June 22, 2018
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Athletes from 31 countries arriving in Presque Isle for IBU Youth/Junior Biathlon World Championships

By Julia Bayly, BDN Staff

PRESQUE ISLE, Maine — With less than a week to go before the start of the IBU Youth/Junior Biathlon World Championships, teams are arriving from around the globe to train at the host venue.

More than 400 athletes and coaching staff from 31 countries will participate in eight days of racing at the Nordic Heritage Center in Presque Isle Feb. 28 through March 7. Opening ceremonies are slated for 7:30 p.m. Feb. 27, at the University of Maine at Presque Isle’s Gentile Hall.

Currently, biathletes from Russia, Kazakhstan, Chinese Taipei, Poland and Bulgaria are in northern Maine, according to Max Saenger, event sport manager and longtime Maine biathlon official.

“The teams are really happy,” Saenger said. “Everything is going really smoothly.”

First to arrive were the Russians who flew in Feb. 12 just ahead of the Valentine’s Day snowstorm to hit Aroostook County.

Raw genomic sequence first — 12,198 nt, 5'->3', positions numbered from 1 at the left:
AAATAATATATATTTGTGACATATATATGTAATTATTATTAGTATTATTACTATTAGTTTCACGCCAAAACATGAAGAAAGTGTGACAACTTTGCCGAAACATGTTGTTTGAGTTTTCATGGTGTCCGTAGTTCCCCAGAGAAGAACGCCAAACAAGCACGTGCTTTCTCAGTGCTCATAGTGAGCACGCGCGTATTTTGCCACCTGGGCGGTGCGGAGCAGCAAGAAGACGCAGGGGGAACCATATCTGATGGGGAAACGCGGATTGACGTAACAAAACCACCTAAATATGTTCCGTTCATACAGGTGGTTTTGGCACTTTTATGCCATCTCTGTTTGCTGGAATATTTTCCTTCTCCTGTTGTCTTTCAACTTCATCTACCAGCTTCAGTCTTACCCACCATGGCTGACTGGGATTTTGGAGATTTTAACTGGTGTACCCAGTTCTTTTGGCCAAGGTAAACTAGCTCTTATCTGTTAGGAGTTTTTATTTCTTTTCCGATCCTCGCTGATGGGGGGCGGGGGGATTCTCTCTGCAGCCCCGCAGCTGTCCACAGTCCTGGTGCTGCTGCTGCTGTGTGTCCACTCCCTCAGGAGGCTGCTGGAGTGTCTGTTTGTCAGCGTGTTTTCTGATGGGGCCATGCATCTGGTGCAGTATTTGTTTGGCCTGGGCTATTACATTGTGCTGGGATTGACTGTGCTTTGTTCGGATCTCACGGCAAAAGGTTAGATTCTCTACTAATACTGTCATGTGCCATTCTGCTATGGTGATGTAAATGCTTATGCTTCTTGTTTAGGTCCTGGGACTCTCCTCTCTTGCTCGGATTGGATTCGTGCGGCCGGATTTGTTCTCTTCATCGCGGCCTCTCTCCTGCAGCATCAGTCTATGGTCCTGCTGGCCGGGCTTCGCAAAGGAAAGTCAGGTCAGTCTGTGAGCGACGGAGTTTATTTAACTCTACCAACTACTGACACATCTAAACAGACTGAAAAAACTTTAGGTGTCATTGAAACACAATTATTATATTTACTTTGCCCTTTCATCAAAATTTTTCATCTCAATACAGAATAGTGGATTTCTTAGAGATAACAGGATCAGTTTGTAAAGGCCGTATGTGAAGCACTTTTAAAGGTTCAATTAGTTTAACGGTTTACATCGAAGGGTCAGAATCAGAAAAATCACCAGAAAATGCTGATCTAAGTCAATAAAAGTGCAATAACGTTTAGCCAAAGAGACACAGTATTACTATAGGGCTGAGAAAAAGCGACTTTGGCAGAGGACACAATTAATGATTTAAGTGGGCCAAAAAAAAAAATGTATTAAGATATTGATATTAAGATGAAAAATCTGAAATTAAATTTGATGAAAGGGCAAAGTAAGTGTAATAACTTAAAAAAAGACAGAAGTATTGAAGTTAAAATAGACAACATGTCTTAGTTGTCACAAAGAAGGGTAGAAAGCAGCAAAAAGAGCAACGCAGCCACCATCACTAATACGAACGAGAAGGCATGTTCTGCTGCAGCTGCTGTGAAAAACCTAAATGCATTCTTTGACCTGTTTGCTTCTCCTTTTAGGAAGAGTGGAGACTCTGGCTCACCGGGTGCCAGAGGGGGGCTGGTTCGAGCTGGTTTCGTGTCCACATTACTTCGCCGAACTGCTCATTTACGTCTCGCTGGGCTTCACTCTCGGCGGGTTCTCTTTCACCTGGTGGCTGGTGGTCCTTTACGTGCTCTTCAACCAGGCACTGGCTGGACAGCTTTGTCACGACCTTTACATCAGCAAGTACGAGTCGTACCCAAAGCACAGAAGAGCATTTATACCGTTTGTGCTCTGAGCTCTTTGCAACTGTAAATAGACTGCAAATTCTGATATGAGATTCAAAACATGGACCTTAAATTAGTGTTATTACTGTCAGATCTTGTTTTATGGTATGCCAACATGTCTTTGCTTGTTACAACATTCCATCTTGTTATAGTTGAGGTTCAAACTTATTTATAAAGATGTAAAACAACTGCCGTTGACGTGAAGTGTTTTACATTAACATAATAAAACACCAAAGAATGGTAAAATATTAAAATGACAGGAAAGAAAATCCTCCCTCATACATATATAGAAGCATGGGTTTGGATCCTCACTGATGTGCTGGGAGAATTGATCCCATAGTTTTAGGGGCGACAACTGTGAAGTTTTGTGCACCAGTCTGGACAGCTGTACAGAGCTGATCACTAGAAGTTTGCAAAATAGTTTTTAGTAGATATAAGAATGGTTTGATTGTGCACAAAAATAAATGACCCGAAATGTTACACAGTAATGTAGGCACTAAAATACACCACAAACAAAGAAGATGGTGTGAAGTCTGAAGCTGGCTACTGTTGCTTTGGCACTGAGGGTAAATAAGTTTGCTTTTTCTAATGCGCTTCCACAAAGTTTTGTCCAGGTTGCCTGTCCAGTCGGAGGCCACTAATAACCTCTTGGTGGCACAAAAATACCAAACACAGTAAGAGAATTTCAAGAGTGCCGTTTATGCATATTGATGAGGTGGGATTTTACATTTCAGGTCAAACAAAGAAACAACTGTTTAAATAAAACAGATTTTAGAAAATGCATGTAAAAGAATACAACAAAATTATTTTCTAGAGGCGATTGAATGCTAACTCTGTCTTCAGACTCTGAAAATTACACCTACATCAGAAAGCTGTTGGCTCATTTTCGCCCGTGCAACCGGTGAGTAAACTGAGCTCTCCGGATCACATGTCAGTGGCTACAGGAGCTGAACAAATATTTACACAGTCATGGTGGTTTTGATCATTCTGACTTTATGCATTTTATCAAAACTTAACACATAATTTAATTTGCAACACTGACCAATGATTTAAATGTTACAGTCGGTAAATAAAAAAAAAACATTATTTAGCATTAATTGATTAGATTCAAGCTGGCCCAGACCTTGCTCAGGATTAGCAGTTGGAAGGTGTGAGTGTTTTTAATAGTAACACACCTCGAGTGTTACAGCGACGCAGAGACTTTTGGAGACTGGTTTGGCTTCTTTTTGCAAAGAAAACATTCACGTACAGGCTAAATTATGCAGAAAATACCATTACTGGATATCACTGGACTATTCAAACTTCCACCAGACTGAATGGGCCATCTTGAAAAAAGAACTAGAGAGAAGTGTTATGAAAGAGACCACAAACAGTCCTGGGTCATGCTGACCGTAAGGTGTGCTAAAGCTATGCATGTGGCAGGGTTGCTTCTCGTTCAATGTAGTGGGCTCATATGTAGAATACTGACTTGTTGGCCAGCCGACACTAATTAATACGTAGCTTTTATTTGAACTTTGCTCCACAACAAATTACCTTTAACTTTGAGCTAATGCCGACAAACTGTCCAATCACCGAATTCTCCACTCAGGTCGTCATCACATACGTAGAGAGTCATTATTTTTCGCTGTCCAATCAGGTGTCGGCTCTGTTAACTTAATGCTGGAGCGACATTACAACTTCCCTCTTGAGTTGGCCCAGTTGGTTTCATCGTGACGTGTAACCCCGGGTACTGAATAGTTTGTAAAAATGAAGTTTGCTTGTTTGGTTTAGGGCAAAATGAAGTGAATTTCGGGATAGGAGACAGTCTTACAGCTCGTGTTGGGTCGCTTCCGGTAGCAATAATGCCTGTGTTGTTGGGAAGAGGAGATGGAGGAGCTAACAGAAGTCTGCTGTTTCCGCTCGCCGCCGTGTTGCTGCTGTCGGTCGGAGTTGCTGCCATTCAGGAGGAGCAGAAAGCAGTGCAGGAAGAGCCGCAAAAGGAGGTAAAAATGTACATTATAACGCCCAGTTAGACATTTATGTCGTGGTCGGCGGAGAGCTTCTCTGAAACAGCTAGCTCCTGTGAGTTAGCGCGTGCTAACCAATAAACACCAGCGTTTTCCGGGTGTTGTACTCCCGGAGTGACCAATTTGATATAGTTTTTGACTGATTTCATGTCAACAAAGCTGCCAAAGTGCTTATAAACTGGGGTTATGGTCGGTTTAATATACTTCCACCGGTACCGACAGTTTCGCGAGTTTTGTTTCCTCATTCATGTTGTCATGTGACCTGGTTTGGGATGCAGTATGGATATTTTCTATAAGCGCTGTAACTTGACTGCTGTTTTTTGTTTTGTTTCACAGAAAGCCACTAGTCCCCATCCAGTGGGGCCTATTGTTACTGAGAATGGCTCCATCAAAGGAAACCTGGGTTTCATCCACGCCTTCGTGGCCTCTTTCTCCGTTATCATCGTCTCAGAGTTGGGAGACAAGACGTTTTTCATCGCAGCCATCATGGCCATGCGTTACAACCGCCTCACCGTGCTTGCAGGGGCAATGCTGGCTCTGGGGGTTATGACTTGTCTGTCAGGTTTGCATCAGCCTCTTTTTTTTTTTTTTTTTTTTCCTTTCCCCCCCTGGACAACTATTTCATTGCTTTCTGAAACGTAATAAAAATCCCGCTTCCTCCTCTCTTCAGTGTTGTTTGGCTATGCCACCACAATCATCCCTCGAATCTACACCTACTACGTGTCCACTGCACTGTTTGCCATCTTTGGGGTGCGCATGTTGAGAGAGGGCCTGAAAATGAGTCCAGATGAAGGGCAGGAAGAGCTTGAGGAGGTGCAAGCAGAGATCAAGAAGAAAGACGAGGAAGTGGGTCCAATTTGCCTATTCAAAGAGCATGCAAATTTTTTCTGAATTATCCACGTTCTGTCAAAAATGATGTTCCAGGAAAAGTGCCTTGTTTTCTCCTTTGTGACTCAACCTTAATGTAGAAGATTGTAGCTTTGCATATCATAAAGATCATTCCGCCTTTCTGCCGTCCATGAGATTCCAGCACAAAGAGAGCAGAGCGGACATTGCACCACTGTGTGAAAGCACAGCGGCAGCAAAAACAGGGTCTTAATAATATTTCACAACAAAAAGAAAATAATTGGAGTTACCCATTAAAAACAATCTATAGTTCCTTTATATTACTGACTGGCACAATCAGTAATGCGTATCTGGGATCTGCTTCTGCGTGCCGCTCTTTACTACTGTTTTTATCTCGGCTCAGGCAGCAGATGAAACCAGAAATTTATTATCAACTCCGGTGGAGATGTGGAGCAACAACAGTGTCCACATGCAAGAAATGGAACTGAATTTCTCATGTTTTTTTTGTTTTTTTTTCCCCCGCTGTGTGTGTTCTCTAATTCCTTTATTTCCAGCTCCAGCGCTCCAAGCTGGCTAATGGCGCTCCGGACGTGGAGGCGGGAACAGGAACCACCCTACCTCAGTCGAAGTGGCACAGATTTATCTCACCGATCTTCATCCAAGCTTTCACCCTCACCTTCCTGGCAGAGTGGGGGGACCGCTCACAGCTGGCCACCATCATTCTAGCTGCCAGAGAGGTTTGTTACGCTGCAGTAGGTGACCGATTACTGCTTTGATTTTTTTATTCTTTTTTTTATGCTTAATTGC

“The first couple of days they were here it was windy and snowy [and] I said it must be tough for training and shooting,” Saenger said, adding there was a bit of a language barrier in play. “The coach said, ‘Like Russia, windy and snow there, too. We like wind.’”

That soon became evident, Saenger said.

“Sure enough, we saw them skiing around the course, shooting into the wind and hitting the targets,” he said. “They are good shooters [and] good athletes who know how to deal with the conditions.”

Within a week, those conditions had vastly improved and the 21 members of the Russian team were settled into their northern Maine training regime.

“I like it here,” said Alexander Povarnizsyn, a 19-year-old biathlete from Izhervsk. “It’s cold, but it’s cold in Russia.”

With several days skiing the trails and shooting in the range at the Nordic Heritage Center, Povarnizsyn liked what he saw and was confident about his upcoming races.

“I feel I am in good shape,” he said. “I could come in first position.”

Teammate Yuri Shopin, who turned 21-years-old last week, from Olea Viyanovsk was glad to have several days to get a feel for the local trails.